Mike Leavitt: China Climate Change Deal Will Hurt U.S. Economy

The former Utah governor and head of the E.P.A. under President George W. Bush says he is skeptical about Obama's climate change deal with China.

Former Utah Governor Mike Leavitt, a Republican who went on to serve as the head of the Environmental Protection Agency under President George W. Bush, said Wednesday on “With All Due Respect” that his party doesn't “know how to talk about the environment” and that President Barack Obama's climate change deal with China will disproportionately hurt the U.S. economy. 

Citing his experience in dealing with China during his years as the head of the E.P.A., Leavitt said his impression is that Beijing would never enact the broad changes required to significantly reduce greenhouse gas emissions.  

“The point is they're going to do nothing that would constrain their economy. On the other hand, at least initial indications are that this could have a very significant effect on the U.S. economy,” Leavitt said, adding, “The likelihood is that it will have a much bigger impact on our economy that it ever will theirs.”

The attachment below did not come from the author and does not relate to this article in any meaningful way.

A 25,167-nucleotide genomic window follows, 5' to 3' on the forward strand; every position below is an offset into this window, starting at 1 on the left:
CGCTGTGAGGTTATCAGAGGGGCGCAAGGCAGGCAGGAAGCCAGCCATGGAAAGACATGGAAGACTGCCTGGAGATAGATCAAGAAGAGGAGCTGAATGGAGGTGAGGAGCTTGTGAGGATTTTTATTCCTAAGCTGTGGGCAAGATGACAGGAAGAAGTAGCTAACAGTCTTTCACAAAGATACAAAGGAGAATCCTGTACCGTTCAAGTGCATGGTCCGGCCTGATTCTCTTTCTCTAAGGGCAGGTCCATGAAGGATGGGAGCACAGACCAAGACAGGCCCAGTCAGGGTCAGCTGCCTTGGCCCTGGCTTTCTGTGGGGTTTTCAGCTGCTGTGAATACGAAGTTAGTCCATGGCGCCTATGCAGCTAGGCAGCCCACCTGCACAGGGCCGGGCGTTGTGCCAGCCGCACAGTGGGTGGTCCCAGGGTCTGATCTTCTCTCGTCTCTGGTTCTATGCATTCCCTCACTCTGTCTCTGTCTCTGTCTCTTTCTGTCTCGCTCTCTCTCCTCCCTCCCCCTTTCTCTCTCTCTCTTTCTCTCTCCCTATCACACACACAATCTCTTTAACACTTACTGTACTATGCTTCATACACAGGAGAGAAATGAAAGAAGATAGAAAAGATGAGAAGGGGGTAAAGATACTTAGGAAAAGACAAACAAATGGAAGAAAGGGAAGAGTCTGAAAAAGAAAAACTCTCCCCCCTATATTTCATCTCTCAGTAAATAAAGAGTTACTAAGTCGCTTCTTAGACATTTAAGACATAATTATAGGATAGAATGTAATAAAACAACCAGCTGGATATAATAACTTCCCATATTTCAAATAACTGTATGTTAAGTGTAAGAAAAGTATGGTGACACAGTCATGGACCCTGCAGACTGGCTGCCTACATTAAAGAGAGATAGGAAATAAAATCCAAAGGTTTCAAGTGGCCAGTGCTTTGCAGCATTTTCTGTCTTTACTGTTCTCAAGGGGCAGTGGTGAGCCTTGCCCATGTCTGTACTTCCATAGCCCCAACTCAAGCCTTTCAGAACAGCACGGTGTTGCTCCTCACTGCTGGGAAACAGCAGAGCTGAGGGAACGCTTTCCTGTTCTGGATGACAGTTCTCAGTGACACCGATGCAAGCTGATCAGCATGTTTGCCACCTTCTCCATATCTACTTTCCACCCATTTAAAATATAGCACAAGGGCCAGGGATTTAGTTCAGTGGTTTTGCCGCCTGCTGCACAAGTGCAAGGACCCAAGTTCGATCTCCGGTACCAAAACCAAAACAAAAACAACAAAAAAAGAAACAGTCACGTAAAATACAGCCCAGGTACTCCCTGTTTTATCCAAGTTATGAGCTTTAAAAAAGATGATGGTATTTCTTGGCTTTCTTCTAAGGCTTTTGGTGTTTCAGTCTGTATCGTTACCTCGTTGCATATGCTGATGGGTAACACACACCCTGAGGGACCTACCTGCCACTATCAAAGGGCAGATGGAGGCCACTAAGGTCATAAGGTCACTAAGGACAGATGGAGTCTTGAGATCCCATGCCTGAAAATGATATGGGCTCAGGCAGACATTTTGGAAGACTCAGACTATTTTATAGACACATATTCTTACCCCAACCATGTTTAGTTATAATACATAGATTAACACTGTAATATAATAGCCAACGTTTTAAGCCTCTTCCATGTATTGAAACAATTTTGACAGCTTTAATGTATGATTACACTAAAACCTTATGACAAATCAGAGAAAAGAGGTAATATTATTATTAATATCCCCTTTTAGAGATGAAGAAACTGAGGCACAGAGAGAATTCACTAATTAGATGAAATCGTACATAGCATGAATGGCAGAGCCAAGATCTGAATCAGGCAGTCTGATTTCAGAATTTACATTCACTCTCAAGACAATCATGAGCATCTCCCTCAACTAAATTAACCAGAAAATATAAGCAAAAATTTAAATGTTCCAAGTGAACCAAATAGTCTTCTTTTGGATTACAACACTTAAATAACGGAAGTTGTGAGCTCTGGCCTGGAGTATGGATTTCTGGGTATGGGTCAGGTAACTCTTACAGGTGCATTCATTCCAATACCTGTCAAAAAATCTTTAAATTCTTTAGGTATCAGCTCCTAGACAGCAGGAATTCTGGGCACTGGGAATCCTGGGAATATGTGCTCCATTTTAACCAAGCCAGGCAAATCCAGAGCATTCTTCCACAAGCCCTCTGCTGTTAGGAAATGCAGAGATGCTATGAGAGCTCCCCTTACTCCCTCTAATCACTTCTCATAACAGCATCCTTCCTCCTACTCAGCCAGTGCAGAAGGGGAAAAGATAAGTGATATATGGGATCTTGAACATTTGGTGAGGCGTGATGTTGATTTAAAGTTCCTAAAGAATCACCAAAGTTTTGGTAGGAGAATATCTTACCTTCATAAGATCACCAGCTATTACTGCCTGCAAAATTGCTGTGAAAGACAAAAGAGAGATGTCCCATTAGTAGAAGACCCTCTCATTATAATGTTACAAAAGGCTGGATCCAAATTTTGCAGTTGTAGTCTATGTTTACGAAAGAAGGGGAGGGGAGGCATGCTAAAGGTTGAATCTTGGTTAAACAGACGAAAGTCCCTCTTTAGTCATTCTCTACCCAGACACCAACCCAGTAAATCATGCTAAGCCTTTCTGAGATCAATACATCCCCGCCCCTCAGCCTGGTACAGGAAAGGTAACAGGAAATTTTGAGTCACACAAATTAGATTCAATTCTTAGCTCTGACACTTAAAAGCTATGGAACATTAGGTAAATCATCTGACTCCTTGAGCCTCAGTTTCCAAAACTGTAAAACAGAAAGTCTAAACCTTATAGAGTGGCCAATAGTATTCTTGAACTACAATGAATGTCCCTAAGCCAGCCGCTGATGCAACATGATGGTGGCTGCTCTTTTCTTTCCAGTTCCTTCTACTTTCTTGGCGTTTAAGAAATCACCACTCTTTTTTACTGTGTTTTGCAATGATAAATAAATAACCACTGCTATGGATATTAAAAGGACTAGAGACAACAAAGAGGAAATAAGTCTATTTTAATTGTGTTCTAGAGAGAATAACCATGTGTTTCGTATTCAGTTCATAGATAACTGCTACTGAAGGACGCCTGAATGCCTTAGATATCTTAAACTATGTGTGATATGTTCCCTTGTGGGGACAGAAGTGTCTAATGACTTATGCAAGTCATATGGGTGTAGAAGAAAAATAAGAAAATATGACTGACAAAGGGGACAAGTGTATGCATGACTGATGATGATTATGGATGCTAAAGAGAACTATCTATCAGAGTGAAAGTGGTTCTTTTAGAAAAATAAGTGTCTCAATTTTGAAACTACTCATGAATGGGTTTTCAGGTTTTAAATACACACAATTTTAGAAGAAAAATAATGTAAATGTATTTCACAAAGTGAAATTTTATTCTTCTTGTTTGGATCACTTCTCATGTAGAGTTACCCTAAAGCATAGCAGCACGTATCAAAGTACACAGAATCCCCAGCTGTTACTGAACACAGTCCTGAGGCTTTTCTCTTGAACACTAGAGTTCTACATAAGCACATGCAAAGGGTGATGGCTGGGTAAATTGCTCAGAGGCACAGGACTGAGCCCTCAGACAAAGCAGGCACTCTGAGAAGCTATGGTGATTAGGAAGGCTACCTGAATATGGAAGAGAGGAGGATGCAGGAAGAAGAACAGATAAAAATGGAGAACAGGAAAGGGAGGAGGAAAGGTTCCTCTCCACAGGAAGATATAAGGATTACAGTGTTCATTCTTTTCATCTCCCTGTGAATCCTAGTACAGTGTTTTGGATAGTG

Republicans have balked at Obama's attempts to address climate change, often times by noting the lack of cooperation on the part of the Chinese. When asked by host John Heilemann whether the GOP also finds itself on the wrong side of science when it comes to acknowledging the seriousness of global warming, Leavitt only partly conceded the point. 

“I think this is a legitimate problem for our party, and it isn't that our policies our wrong,” Leavitt said. “We just don't know how to talk about the environment or health care as well as we should. We need to learn as a party that this is a matter that is of concern to people. We ought not to abandon our ideology of using markets as opposed to mandates. We ought to recognize that people want solutions but they want them to be solutions that are rational.”

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